Thursday, May 9, 2019

Grin and bear it

I have a complicated relationship with my teeth. It was clear pretty early on that something was up; my 7th grade class photo sets me squarely in the “werewolf” category. Those freakish prominent canines must have given my parents pause, as the following year’s portrait proudly features the iron grid that would become my constant companion for the next five-odd years.

I hate visiting the dentist. I have always hated visiting the dentist. When I was growing up, I remember sitting in our family dentist’s waiting room facing a giant cardboard cutout of a smiling tooth reminding patients to floss, which inevitably prompted pangs of guilt for not flossing more often (floss is gross. Always has been, always will be). This was before I discovered the water pick, which was finally a dental hygiene product I could get behind. Our dentist also had a strange wheeze, which made each visit all the more unsettling. I’d be in The Chair, gazing up at the “calming” seagull mobile he’d thoughtfully attached to the ceiling, listening to him kind of wheeze-chuckle as he poked sharp whirring objects around in my mouth, and counting the seconds until I could get far, far away from there.

If a culprit must be named, it would have to be my mouth size to tooth size ratio, which surely places me in the upper echelons of “holy sh*t those are some big teeth.” My orthodontist, a gold-chain wearing, hairy chest-bearing Fred Ward look-alike, wasted no time in removing eight of them before binding the rest in metal and wire, which come to think of it MAY explain the near-total lack of male attention I received throughout high school, despite being a cheerleader. Either that or the boys were all intimidated by my superior intellect. Surely it’s the latter.

For whatever reason, “Fred” placed various intermediary steps along the rose-strewn path to hard metal. I distinctly recall headgear. Whoever invented the headgear was one sick mofo, is all I have to say. My orthodontist was kind enough to allow me to wear the blasted thing only at night, thus somewhat sparing my tender ego, however—

Go ahead and Google “headgear.” I’ll wait.

If I close my eyes, I can still feel the metal-on-metal grinding caused by sliding those weird little wire ends into the attachments around my back molars (*shudder*). To make matters worse, this was during my “ringlet” phase, which required sleeping with a full head of curlers, most of which were made out of plastic. In other words, self-inflicted torture in addition to imposed torture. I must have been insane (or a teenage girl).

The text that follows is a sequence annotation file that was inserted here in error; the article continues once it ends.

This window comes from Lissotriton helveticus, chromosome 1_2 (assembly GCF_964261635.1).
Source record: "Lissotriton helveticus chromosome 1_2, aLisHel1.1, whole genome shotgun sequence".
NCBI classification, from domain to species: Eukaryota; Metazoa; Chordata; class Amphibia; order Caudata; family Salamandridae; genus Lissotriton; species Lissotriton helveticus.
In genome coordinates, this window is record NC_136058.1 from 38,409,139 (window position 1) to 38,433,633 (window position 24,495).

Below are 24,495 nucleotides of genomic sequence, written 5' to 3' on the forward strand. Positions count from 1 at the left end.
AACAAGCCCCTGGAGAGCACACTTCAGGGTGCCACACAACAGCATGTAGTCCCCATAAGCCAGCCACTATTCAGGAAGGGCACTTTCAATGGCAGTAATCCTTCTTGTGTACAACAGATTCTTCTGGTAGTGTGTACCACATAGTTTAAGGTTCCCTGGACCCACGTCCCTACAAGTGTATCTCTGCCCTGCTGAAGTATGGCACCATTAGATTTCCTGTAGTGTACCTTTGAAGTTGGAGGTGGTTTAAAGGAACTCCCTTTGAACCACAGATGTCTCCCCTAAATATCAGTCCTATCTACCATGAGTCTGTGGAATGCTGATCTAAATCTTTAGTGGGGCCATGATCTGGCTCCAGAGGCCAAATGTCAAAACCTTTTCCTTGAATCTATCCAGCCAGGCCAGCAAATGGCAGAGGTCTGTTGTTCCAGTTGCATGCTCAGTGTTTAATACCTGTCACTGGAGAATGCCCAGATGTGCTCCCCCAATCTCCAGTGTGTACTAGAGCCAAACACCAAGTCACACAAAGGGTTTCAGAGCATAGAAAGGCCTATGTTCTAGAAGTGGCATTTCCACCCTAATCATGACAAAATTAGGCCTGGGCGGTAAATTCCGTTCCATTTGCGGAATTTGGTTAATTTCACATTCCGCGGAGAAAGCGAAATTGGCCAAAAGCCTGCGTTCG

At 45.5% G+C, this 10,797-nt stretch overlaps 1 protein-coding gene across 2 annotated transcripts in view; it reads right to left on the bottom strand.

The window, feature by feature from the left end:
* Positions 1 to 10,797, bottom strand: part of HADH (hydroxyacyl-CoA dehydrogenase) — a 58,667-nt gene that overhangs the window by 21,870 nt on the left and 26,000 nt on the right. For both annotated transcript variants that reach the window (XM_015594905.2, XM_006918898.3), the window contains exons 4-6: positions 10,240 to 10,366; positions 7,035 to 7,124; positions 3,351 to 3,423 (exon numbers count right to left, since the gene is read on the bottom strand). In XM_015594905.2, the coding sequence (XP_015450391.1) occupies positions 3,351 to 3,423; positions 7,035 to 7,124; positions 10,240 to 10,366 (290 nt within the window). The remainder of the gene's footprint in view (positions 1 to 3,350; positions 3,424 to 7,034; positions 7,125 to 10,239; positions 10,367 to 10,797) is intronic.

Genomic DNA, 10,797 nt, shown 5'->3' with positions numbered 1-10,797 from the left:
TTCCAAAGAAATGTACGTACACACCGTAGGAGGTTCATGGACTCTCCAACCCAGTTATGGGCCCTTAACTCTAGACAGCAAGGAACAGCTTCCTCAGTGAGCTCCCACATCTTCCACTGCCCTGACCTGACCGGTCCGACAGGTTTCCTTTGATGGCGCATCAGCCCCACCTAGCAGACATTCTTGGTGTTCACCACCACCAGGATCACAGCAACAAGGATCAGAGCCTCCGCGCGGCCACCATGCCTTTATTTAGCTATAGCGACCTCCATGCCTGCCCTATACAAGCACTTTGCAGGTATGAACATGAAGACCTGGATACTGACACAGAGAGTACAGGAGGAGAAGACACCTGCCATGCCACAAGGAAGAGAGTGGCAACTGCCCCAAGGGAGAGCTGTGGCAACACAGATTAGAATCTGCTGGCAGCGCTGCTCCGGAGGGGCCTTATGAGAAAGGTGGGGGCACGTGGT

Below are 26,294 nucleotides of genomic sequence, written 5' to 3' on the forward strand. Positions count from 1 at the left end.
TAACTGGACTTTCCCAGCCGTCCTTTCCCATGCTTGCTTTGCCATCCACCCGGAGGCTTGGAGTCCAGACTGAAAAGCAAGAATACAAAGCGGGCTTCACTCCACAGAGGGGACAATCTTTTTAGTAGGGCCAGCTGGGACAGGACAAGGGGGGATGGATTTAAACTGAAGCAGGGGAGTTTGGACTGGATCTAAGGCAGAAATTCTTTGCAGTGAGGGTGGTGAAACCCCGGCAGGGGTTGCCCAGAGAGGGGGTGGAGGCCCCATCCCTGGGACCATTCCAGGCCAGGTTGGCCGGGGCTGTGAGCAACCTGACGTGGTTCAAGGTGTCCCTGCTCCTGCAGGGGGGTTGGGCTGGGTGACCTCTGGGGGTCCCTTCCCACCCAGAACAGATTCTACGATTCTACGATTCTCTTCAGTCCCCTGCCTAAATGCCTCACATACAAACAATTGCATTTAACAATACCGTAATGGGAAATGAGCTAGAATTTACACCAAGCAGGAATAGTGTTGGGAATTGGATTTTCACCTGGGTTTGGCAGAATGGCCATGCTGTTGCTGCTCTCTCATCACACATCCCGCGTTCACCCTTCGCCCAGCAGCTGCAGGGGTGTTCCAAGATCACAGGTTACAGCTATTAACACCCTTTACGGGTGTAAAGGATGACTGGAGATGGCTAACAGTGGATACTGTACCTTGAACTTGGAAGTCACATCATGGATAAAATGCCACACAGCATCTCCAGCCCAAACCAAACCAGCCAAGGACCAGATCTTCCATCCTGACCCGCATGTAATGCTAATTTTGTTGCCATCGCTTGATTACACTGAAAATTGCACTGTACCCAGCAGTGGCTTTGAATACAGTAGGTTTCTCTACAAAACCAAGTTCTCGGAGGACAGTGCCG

Why not both? (Photo by Bill Benson.)

There was also a little stint with a splint. A splint is yet another orthodontic torture device, made of some plastic-like substance with a decidedly chemical taste. I hated mine. I hated it so much that my subconscious moved me to throw it into the trash along with my half-eaten hamburger one fateful evening when a friend’s mom took us to McDonald’s on the way home after a day at the mall.

Twenty minutes or so after leaving, I realized my mistake and sheepishly asked whether we could turn around and go back, which we did. But then I couldn’t remember which trash can I’d thrown the accursed appliance into, so I had to go to the order counter and ask the cashier if I could please empty all the trash bags, which to her credit she said OK to, as long as I would empty them somewhere other than inside the restaurant. Long story short, I took about four full bags of garbage out of McDonald’s and crammed them into the trunk of my friend’s mom’s Mercedes. Once home, my own mom looked on in bemusement as I proceeded to dump said garbage all over the driveway and rummage around in it with a flashlight until God only knows what hour.

Yes, but did I find my splint? Of course not. But on the up side, my parents didn’t bother getting angry about the loss, as I had clearly suffered enough as it was. After that, my orthodontist informed us in no uncertain terms that there were two remaining options: braces or jaw surgery. I chose braces. Wearing them, caring for them, and having them checked/aligned/tightened every month hurt. A lot. The blessed day I got them taken off I couldn’t believe how good it felt, regardless of how Bugs Bunny humongous my teeth suddenly looked.

Oh, but then came the retainer part. No one tells you about this. You undergo the pain and humiliation of harboring a miniature railroad inside your mouth, right at the apex of adolescent self-consciousness, only to be told upon your day of liberation that in fact, no—you have to wear this retainer thing for an unspecified period of time. In light of my splint incident, a retainer sounded like a terrible idea. So I didn’t wear it much. Result: my teeth are just this side of straight.

My five-year-old son said as much the other day. He wanted to play dentist, and, taking his role very seriously, he said, “Mom, some of your teeth are kind of crooked.” I said, “Yes, that’s because Mommy didn’t wear her retainer.” “Her what?” “Never mind.” What he failed to notice is that I barely have more teeth than he does.

Since I had my annual dental check-up this very morning, I asked my French dentist about whether perchance there might be any newish solution for straightening just a couple of teeth without full-on transforming back into the Iron Maiden. She said that in fact, yes, there was a solution that was “very discreet,” as well as fairly priced—a splint.

I’mma have to think about this.

Class of '97 (go Dawgs!), still rocking the metal look 😬